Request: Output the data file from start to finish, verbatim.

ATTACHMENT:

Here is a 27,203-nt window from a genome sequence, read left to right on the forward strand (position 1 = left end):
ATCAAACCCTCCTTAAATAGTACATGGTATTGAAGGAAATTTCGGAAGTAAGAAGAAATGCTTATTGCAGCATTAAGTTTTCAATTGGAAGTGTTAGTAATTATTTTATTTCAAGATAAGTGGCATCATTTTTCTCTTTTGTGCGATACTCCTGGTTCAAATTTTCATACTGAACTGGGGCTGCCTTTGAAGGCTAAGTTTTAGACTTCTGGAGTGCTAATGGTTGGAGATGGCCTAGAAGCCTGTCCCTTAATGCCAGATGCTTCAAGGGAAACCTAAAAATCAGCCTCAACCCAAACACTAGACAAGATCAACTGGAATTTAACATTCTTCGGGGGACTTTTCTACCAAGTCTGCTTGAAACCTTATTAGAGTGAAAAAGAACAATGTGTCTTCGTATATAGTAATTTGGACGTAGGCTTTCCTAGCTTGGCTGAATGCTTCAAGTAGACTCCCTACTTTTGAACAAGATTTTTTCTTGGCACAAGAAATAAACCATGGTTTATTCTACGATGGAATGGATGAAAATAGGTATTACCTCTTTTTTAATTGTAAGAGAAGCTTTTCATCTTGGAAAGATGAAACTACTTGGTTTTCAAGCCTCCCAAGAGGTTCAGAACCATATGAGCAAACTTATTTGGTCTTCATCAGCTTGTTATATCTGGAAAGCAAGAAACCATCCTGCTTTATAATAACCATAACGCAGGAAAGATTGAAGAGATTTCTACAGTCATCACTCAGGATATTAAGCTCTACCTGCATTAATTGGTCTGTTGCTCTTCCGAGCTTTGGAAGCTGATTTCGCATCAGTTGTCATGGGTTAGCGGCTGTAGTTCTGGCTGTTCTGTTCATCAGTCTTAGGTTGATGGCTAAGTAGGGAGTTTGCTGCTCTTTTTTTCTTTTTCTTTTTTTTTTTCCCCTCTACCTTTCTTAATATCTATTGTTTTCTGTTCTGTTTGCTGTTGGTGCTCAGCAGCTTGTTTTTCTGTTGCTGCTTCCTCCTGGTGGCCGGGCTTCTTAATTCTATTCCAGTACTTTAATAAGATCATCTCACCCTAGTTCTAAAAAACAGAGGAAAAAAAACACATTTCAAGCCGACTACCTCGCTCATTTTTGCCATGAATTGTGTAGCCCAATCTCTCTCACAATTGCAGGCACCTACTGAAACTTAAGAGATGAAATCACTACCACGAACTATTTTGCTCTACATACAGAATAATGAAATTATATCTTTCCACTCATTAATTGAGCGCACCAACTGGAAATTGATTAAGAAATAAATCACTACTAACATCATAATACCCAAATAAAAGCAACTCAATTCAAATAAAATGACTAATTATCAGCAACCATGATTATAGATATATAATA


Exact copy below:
Here is a 27,203-nt window from a genome sequence, read left to right on the forward strand (position 1 = left end):
ATCAAACCCTCCTTAAATAGTACATGGTATTGAAGGAAATTTCGGAAGTAAGAAGAAATGCTTATTGCAGCATTAAGTTTTCAATTGGAAGTGTTAGTAATTATTTTATTTCAAGATAAGTGGCATCATTTTTCTCTTTTGTGCGATACTCCTGGTTCAAATTTTCATACTGAACTGGGGCTGCCTTTGAAGGCTAAGTTTTAGACTTCTGGAGTGCTAATGGTTGGAGATGGCCTAGAAGCCTGTCCCTTAATGCCAGATGCTTCAAGGGAAACCTAAAAATCAGCCTCAACCCAAACACTAGACAAGATCAACTGGAATTTAACATTCTTCGGGGGACTTTTCTACCAAGTCTGCTTGAAACCTTATTAGAGTGAAAAAGAACAATGTGTCTTCGTATATAGTAATTTGGACGTAGGCTTTCCTAGCTTGGCTGAATGCTTCAAGTAGACTCCCTACTTTTGAACAAGATTTTTTCTTGGCACAAGAAATAAACCATGGTTTATTCTACGATGGAATGGATGAAAATAGGTATTACCTCTTTTTTAATTGTAAGAGAAGCTTTTCATCTTGGAAAGATGAAACTACTTGGTTTTCAAGCCTCCCAAGAGGTTCAGAACCATATGAGCAAACTTATTTGGTCTTCATCAGCTTGTTATATCTGGAAAGCAAGAAACCATCCTGCTTTATAATAACCATAACGCAGGAAAGATTGAAGAGATTTCTACAGTCATCACTCAGGATATTAAGCTCTACCTGCATTAATTGGTCTGTTGCTCTTCCGAGCTTTGGAAGCTGATTTCGCATCAGTTGTCATGGGTTAGCGGCTGTAGTTCTGGCTGTTCTGTTCATCAGTCTTAGGTTGATGGCTAAGTAGGGAGTTTGCTGCTCTTTTTTTCTTTTTCTTTTTTTTTTTCCCCTCTACCTTTCTTAATATCTATTGTTTTCTGTTCTGTTTGCTGTTGGTGCTCAGCAGCTTGTTTTTCTGTTGCTGCTTCCTCCTGGTGGCCGGGCTTCTTAATTCTATTCCAGTACTTTAATAAGATCATCTCACCCTAGTTCTAAAAAACAGAGGAAAAAAAACACATTTCAAGCCGACTACCTCGCTCATTTTTGCCATGAATTGTGTAGCCCAATCTCTCTCACAATTGCAGGCACCTACTGAAACTTAAGAGATGAAATCACTACCACGAACTATTTTGCTCTACATACAGAATAATGAAATTATATCTTTCCACTCATTAATTGAGCGCACCAACTGGAAATTGATTAAGAAATAAATCACTACTAACATCATAATACCCAAATAAAAGCAACTCAATTCAAATAAAATGACTAATTATCAGCAACCATGATTATAGATATATAATA